A Practical Guide to Ecosystem Forecasting


Co-director of Virginia Tech Center for Ecosystem Forecasting

Departments of Forest Resources and Environmental Conservation and Biological Sciences

Virginia Tech


June 13, 2024


This book is designed for a graduate class in ecological forecast (Virginia Tech graduate course FREC 5174: Ecological Modeling and Forecasting) and for use as a how-to-guide for ecological forecasting. It leverages work through the NSF-funded Macrosystems EDDIE (DEB-1926050) and Ecological Forecasting Initiative Research Coordination Network (DEB-1926388) projects. It includes training materials developed by the Macrosystems EDDIE forecasting team at Virginia Tech (Cayelan Carey, Mary Lofton, Tadhg Moore, Whitney Woelmer), Freya Olsson (NEON Ecological Forecasting Challenge workshop), Mike Dietze (Terrestrial carbon flux tutorial and modified activities from his Ecological Forecasting; Dietze (2017)), and John Smith (NEON carbon data processing code). The imprint of Carl Boettiger on the materials is throughout the book.

The book uses R code to teach concepts by example (hence the name “A practical guide”). The book includes very few equations because often I find myself wishing I had code to better understand equations in papers. It also uses a “from scratch” approach that provides code with the details of key algorithms (like Markov Chain Monte Carlo Metropolis Hastings and the boot strap particle filter). Future work on this book could add examples of how to implement the analyses using existing R packages (e.g., JAGS and Nimble). In practice, using these packages is better because they can improve efficiency and accuracy of estimates. Finally, there are few places where I make functions that hide the details but these are cases where the algorithms are highly specific to the application (e.g., access weather data from a specific server).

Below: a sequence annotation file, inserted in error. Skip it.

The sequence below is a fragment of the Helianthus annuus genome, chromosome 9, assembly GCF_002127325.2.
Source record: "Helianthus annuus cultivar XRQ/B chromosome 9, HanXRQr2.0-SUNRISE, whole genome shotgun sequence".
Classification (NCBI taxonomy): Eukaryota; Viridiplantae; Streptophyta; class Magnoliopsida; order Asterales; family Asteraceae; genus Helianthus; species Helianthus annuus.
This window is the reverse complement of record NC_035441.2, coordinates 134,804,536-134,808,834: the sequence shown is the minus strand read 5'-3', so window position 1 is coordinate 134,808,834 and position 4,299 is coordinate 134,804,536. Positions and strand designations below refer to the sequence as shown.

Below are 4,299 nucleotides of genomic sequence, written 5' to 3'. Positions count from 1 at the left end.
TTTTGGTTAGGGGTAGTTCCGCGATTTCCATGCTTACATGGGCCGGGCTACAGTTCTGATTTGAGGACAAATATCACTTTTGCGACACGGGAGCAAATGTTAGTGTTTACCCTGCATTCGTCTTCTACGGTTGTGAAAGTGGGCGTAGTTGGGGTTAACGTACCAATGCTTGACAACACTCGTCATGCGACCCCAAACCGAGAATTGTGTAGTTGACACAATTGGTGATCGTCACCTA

The book is a near-term iterative forecast itself. It automatically rebuilds every day using GitHub actions. Each build accesses 1) the latest NEON data and NOAA weather forecasts, 2) assimilates the data into a process-based ecosystem model, 3) and generates a new forecast of daily net ecosystem exchange (NEE) for one NEON site (OSBS). The forecast is submitted to the NEON Ecological Forecasting Challenge. As a result, the NEON data in Chapter 18 and the forecast in Chapter 21 should be near real-time.

The terms ecosystem forecasting and ecological forecasting will be used interchangeability throughout the book. The use of ecosystem forecasting in the title reflects the focus on ecosystem-scale data in the book and to distinguish from Mike Dietze’s excellent book called Ecological Forecasting Dietze (2017).

The book is a work in progress that involves harmonizing materials developed for many different use-cases (undergraduate courses, tutorials, graduate classes). As a result there are likely to differences among chapters in style and approaches to assignments.

I welcome feedback on the book through GitHub issues and/or Pull Requests.

This online book is licensed under the CC BY-NC-ND 4.0 license